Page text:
Initial Thoughts on the Age of the Earth

I have been doing some study on the age of the earth. I am just beginning to scratch the surface of the research out there. I have my assumptions about its age. These assumptions come from a straight forward reading of Genesis 1-3 and related texts. However, I know many evangelicals disagree on this point.  Here are some of my initial thoughts on this subject. These are a bit random but they put fences around my further exploration of the topic.

The three books I have used so far have been Jim Jordan’s Creation in Six Days, Douglas Kelly’s Creation and Change, and Henry Morris’ The Genesis Record. I have also read some articles that deal with this including Kline and Waltke. I read some of Philip Johnson a long time ago. I have also read various secular men who are working to refute or at least modify the prevailing views of evolution.

First, the Biblical chronology from Adam to us is a few thousand years. Even if we put gaps in the genealogies (and it must be proven they exist), we cannot get thousands (much less millions) more years. If you look at Genesis 5, 11, and other genealogies, such as Luke 3, it is clear that they are intended to be pretty straight forward accounts of who was born to whom. For example, compare Genesis 5:1-24 with I Chronicles 1:1-3, Luke 3:36-38, and Jude 1:14. All of these show that Enoch was the seventh generation after Adam. There may be gaps (and there may not be) but these gaps are not thousands of years. Thus from Adam to us will be around 6,000 years maybe a bit  more. If thousands or millions of more years are to found they must be found earlier than Adam. One cannot posit an old earth (unless by old-earth one means 10,000 years or less!) from the Biblical chronology post-Adam. In other words, from the day six creation of Adam to us is not very long.

Second, the Bible treats the creation account as history. It assumes a literal Adam and Eve with a literal fall in the garden that happened exactly as the Genesis account says it does. Christ assumes the creation account is accurate in Matthew 19:3-9. Paul assumes the creation account in I Corinthians 11:8-9 and I Timothy 2:13-14. Henry Morris has an extensive list of New Testament allusions and quotations to Genesis. Not all of these are from the first few chapters of Genesis. But the list proves that New Testament treated Genesis as real history.

Third, Adam was created from the dust of the earth. He did not evolve. Eve was created from his side. She did not evolve either. There is nothing in the Genesis text to point to the animals evolving either. Theistic evolution is compromise of highest order.

Fourth, death came with Adam’s sin. There was no death prior to Adam’s sin. This is clear in the New Testament passages which refer to Adam (Romans 5:12-21 and I Corinthians 15:21-22). The phrase, “It was good” throughout Genesis 1 could point to this as well. To say there was death prior to Adam is to undo the fabric of Scripture.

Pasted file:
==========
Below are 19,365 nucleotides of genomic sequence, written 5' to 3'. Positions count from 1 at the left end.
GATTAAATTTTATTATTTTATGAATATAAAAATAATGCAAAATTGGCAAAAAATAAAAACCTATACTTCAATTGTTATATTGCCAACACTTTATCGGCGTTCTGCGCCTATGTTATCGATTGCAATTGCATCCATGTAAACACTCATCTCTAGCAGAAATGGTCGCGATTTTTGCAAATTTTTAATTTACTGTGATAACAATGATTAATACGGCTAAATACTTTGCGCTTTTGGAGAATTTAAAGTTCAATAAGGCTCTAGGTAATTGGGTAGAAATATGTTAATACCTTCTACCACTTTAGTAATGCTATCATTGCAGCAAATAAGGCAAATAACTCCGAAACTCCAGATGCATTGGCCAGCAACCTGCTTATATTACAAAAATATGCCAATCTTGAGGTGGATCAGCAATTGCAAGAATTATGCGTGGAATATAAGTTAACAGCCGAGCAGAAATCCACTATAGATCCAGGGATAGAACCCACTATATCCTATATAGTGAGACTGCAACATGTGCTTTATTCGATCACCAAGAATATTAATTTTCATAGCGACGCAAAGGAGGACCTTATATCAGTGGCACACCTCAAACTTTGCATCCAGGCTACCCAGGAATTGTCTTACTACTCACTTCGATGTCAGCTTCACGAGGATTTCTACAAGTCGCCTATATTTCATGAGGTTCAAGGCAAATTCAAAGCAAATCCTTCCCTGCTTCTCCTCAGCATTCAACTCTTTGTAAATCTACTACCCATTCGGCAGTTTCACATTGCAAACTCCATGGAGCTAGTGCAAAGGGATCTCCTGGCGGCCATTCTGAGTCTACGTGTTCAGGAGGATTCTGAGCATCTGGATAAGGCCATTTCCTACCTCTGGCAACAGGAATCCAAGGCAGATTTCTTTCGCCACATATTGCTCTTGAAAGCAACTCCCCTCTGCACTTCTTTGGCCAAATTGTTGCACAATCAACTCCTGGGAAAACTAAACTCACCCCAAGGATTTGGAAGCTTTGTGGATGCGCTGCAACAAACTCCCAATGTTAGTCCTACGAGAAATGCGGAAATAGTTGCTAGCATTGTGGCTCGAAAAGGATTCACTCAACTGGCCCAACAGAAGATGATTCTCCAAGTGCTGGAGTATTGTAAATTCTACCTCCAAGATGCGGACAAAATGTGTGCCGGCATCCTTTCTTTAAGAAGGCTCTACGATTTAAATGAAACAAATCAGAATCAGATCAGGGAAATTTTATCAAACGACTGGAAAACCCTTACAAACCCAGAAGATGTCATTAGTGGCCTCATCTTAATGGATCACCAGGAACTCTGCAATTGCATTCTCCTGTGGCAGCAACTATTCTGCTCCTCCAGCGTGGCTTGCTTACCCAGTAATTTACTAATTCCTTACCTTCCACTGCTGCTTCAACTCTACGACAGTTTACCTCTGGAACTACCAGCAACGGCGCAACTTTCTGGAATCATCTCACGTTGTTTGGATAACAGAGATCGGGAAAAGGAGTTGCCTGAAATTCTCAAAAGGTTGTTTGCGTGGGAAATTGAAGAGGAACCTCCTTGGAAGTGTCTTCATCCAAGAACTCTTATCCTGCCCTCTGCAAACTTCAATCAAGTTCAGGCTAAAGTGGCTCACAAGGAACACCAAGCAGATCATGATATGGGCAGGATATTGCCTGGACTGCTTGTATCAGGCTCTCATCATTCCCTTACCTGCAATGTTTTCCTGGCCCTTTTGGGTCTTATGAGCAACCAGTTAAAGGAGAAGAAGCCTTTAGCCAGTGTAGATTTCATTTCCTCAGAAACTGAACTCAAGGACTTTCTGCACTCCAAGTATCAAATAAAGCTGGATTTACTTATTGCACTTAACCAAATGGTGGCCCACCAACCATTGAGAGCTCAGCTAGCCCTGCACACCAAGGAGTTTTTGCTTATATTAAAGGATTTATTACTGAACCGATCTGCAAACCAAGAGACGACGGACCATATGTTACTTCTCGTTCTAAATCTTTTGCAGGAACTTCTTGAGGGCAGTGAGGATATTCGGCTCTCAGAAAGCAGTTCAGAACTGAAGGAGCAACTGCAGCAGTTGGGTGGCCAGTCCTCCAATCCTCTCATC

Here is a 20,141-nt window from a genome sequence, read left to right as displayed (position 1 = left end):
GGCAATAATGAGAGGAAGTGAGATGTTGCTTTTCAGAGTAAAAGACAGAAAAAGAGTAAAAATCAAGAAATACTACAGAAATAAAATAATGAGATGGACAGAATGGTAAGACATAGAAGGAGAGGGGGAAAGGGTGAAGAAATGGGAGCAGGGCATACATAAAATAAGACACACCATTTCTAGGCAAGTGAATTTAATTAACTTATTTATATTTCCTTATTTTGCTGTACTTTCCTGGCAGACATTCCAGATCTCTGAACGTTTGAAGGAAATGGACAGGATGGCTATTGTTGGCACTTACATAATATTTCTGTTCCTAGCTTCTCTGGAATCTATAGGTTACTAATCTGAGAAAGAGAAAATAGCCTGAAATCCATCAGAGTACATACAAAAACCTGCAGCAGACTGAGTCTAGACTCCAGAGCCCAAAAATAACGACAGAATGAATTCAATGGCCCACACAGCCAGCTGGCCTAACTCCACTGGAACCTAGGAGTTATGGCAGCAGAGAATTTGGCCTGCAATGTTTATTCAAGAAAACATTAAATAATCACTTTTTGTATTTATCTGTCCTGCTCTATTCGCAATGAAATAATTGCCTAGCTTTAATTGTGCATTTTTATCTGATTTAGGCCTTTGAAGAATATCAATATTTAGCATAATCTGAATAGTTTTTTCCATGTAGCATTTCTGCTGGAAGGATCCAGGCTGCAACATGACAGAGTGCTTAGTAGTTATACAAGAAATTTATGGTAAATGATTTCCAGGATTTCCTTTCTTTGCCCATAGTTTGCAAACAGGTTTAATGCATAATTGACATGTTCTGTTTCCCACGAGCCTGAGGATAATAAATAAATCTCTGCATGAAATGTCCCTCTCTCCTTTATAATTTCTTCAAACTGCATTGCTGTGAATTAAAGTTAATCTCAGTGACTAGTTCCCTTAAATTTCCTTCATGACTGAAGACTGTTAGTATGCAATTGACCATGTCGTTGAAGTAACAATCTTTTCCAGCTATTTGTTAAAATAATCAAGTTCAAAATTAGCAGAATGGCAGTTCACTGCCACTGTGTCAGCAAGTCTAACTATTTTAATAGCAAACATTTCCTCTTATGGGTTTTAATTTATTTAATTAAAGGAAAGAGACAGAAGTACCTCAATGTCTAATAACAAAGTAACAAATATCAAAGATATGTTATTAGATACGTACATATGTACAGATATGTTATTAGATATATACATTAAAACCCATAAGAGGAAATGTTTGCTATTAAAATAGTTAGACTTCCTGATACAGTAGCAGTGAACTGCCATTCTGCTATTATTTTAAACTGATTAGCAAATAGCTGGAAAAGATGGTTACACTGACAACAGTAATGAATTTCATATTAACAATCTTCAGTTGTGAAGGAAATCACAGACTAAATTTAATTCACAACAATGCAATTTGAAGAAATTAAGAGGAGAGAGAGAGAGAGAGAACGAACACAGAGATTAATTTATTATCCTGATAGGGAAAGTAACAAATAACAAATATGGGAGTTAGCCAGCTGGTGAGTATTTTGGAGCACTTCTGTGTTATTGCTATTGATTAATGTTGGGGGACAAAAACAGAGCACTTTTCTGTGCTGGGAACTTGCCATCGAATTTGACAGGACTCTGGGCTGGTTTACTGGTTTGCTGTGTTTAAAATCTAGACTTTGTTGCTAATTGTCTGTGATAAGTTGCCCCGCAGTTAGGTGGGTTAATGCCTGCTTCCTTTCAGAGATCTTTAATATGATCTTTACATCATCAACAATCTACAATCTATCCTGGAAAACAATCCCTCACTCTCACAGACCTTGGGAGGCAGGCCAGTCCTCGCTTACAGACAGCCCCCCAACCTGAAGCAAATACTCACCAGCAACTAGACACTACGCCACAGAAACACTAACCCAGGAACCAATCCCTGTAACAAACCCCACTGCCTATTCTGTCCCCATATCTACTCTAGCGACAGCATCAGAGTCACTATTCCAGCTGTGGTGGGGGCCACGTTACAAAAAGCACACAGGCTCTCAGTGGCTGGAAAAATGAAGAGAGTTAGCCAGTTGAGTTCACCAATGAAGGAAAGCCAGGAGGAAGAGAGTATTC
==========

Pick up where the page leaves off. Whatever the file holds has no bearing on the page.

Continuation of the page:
Fifth, the concept of evolution necessarily involves death. I understand this is simplistic. But evolution means organisms that do not adapt die. For evolution to be a part of the creation week there must be death. But death does not come until Genesis 3. What about plants? Did they die prior to Adam’s sin? There is no reason to assume that to be the case. It would appear there is a difference between plants and animals in this regard. Plants could be eaten prior to the fall and may be eaten in the New Heavens and Earth (Isaiah 11:6-9, 65:25). (These passages in Isaiah probably involve some type of symbolism. But even if that is the case the symbol is one of peace. Thus eating straw implies peace, not death.) Another thought is eating a plant does not require it dying. Eating an animal usually does.

Sixth, God created all things from nothing (See Jeremiah 32:1, Acts 4:24, Colossians 1:16-17, and Hebrews 11:3). Matter is not eternal (See II Timothy 1:9 and Titus 1:1). Only God is. There was a time when there was only God.

Seventh, there is no reason to pit literary form against literal chronology. The Bible often punctuates historical narratives with literary structures. For example, the entire book of Genesis is structured by the idea of generations (See Genesis 2:4, 5:1, 6:9, etc.). Does this literary device make the story non-chronological or unhistorical? Does a chiasm in I Kings make it unhistorical and non-chronological? My point here is that to argue for a literary/poetic reading of Genesis 1 does not have to lead one away from a 24-hour, six day creation. It must be proven that the literary structure denies a 24-hour, six day creation.